A few months ago, way back when we didn't know who would emerge from the Democratic presidential primary, the old guard of the Democratic Party consultant class were downright panicked that our side had fallen far behind the GOP campaign online. This alarm only deepened when the winner was an "analog candidate in a digital world." And then came the pandemic, and Joe Biden was confined to his basement, and we all found ourselves living on Zoom.
It was actually an episode of the podcast Campaign HQ from one of those consultant heavyweights, David Plouffe, that gave me an inkling that there was another possible path for the coming election season. Pete Buttigieg’s online engagement director told of successfully turning supporters loose in new media they understood better than the campaign to sell the unheralded newcomer. Pete had limits as a candidate, but the potential was huge.
We have now seen online activism, launched from no closer than the sympathetic outskirts of a regular campaign, create both a material and media impact. This is something new and will change the coming campaign season.
Ever since politics evolved for its permanent practitioners into a profession dealing in data and sociological observation as much or more than ideology (I make this the 1970s), the vital center of campaigns has been "message discipline." Polls and focus groups study the voters to determine what they want to hear and what they will listen to and candidates and their campaigns rigidly adhere to "the message." This is not always pernicious; a lot of good people and causes have won political office in this system. It was however often inflexible and unwelcoming to everyday concerned citizens who had to be disciplined to get with the program. And consultants profited because they were the essential sources of messages and the approved ads.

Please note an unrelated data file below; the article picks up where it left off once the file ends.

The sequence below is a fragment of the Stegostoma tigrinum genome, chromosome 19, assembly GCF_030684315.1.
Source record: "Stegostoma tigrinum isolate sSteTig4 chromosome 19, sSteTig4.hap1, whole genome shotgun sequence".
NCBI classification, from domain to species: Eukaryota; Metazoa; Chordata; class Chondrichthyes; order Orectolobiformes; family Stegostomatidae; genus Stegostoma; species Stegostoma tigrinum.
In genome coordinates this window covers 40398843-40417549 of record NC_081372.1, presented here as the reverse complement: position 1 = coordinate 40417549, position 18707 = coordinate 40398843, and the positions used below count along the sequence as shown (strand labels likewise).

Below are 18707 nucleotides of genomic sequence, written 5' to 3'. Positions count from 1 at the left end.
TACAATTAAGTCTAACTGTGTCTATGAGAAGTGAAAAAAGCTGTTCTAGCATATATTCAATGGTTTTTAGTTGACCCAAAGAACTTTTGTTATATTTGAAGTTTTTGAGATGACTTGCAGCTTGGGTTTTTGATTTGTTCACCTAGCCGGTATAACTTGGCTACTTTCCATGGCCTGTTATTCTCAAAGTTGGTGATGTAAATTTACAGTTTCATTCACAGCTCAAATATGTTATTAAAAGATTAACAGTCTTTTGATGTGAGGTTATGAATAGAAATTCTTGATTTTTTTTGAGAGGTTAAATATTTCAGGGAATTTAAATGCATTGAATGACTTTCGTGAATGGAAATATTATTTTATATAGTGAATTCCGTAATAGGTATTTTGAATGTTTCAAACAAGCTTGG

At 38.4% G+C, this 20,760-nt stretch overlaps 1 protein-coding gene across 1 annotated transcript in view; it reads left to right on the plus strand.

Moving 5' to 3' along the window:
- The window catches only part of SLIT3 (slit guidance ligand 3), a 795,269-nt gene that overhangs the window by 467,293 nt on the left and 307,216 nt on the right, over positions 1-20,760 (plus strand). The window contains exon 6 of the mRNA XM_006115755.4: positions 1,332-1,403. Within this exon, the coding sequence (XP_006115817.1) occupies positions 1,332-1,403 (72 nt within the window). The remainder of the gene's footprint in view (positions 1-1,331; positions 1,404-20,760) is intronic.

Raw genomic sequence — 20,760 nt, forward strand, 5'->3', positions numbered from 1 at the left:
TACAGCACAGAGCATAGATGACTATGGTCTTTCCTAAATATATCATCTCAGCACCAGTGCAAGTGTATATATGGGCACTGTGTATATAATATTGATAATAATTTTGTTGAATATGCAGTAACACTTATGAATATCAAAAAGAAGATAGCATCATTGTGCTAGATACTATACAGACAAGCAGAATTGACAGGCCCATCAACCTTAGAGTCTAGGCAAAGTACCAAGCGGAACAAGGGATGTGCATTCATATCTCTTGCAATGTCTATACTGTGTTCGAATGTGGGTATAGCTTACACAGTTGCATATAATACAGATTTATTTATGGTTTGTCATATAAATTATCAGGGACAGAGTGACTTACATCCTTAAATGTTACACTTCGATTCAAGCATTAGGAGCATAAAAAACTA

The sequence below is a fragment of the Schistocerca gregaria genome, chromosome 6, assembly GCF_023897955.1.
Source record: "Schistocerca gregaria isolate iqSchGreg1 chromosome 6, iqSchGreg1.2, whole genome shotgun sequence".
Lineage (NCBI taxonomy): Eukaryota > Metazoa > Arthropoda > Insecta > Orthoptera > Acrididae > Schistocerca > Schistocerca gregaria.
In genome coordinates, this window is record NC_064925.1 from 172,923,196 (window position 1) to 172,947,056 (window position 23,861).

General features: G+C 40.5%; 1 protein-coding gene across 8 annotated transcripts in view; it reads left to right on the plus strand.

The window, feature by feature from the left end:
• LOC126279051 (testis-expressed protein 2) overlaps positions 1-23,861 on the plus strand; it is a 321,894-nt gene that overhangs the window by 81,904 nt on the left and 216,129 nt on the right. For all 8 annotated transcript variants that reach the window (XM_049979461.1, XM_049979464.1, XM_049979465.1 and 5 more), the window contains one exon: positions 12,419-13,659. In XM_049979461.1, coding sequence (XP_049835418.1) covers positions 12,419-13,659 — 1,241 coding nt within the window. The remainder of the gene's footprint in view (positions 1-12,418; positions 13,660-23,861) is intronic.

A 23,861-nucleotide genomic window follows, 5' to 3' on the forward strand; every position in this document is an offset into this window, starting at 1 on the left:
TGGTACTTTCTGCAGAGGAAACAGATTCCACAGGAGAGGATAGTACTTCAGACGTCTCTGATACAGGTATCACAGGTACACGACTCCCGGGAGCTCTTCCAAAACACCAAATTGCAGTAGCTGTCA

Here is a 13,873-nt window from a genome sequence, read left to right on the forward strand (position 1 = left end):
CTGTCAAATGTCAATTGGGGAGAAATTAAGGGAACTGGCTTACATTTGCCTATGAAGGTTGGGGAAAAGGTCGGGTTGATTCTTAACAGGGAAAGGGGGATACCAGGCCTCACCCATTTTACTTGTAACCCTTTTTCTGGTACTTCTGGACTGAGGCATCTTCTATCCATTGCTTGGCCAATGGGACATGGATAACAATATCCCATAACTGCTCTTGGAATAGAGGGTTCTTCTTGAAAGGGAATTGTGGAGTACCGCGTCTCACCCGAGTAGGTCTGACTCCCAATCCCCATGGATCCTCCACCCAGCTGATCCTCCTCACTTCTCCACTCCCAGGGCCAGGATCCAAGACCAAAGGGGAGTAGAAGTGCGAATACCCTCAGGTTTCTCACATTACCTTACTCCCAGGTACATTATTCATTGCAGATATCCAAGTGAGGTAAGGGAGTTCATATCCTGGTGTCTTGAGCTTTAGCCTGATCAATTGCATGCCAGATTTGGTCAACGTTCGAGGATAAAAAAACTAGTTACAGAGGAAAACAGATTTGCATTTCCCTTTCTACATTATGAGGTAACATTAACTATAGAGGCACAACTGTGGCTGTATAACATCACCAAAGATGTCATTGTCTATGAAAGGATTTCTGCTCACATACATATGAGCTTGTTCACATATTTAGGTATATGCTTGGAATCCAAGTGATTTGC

Citizen activist politics was due for a breakout from message machine politics. The strange new technological environment of a pandemic election is likely to give space to many novelties and some new people. Black Lives Matter was never on Democratic messaging train; BLM has its own 2020 policy program. The streets have put this on the national agenda. Digital natives have shown they can intervene in politics and will. Yes, as Charlie Warzel insists, there's a lot of alienation in that quarter -- but what is democratic (small "d") politics for, if not to give voice to real pain as well as promise?
We do need to elect a Democratic President and a Democratic Senate and as many smart, honest pols as we can find at every level this fall. The energy must begin to be translated into actualities. That will involve figuring out how to do the necessary mechanics -- registration, education in new voting systems where needed, encouragement of indifferent and hesitant citizens to actually vote, all the usual -- in a pandemic environment. I have no doubt we'll do what needs to be done. We have to.